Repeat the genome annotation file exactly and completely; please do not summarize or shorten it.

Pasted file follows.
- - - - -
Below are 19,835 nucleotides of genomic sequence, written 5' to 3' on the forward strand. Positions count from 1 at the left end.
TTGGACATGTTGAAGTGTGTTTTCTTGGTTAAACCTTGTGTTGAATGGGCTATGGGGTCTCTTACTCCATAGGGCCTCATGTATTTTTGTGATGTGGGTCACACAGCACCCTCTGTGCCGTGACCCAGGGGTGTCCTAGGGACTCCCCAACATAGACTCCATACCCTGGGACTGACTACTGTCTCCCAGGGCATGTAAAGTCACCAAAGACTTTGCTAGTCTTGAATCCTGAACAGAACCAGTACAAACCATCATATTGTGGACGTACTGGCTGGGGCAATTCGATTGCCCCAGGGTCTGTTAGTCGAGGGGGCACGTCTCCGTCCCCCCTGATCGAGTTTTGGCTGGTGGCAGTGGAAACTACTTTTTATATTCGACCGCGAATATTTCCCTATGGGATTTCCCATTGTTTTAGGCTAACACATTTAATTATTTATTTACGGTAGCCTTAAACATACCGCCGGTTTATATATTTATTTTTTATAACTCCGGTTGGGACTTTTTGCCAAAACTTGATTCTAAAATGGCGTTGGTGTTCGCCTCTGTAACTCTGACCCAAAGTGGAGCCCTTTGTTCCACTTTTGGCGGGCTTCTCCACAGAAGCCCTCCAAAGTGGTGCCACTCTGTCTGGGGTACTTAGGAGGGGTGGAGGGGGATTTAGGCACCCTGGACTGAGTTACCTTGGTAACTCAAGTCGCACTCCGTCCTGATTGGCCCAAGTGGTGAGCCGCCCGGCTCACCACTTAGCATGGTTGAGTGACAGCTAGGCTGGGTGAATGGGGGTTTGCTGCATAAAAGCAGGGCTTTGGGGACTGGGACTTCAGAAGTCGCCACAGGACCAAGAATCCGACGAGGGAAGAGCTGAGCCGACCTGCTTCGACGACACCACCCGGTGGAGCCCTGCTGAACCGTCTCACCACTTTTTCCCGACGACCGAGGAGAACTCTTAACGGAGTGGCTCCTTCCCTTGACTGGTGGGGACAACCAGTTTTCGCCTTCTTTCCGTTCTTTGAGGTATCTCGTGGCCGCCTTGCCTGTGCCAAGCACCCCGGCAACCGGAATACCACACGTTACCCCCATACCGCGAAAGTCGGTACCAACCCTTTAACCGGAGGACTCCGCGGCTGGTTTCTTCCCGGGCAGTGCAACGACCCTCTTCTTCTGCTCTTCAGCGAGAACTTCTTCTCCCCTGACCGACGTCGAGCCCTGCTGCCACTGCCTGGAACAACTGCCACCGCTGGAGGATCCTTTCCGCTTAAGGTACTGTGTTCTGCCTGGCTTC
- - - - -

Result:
Below are 19,835 nucleotides of genomic sequence, written 5' to 3' on the forward strand. Positions count from 1 at the left end.
TTGGACATGTTGAAGTGTGTTTTCTTGGTTAAACCTTGTGTTGAATGGGCTATGGGGTCTCTTACTCCATAGGGCCTCATGTATTTTTGTGATGTGGGTCACACAGCACCCTCTGTGCCGTGACCCAGGGGTGTCCTAGGGACTCCCCAACATAGACTCCATACCCTGGGACTGACTACTGTCTCCCAGGGCATGTAAAGTCACCAAAGACTTTGCTAGTCTTGAATCCTGAACAGAACCAGTACAAACCATCATATTGTGGACGTACTGGCTGGGGCAATTCGATTGCCCCAGGGTCTGTTAGTCGAGGGGGCACGTCTCCGTCCCCCCTGATCGAGTTTTGGCTGGTGGCAGTGGAAACTACTTTTTATATTCGACCGCGAATATTTCCCTATGGGATTTCCCATTGTTTTAGGCTAACACATTTAATTATTTATTTACGGTAGCCTTAAACATACCGCCGGTTTATATATTTATTTTTTATAACTCCGGTTGGGACTTTTTGCCAAAACTTGATTCTAAAATGGCGTTGGTGTTCGCCTCTGTAACTCTGACCCAAAGTGGAGCCCTTTGTTCCACTTTTGGCGGGCTTCTCCACAGAAGCCCTCCAAAGTGGTGCCACTCTGTCTGGGGTACTTAGGAGGGGTGGAGGGGGATTTAGGCACCCTGGACTGAGTTACCTTGGTAACTCAAGTCGCACTCCGTCCTGATTGGCCCAAGTGGTGAGCCGCCCGGCTCACCACTTAGCATGGTTGAGTGACAGCTAGGCTGGGTGAATGGGGGTTTGCTGCATAAAAGCAGGGCTTTGGGGACTGGGACTTCAGAAGTCGCCACAGGACCAAGAATCCGACGAGGGAAGAGCTGAGCCGACCTGCTTCGACGACACCACCCGGTGGAGCCCTGCTGAACCGTCTCACCACTTTTTCCCGACGACCGAGGAGAACTCTTAACGGAGTGGCTCCTTCCCTTGACTGGTGGGGACAACCAGTTTTCGCCTTCTTTCCGTTCTTTGAGGTATCTCGTGGCCGCCTTGCCTGTGCCAAGCACCCCGGCAACCGGAATACCACACGTTACCCCCATACCGCGAAAGTCGGTACCAACCCTTTAACCGGAGGACTCCGCGGCTGGTTTCTTCCCGGGCAGTGCAACGACCCTCTTCTTCTGCTCTTCAGCGAGAACTTCTTCTCCCCTGACCGACGTCGAGCCCTGCTGCCACTGCCTGGAACAACTGCCACCGCTGGAGGATCCTTTCCGCTTAAGGTACTGTGTTCTGCCTGGCTTC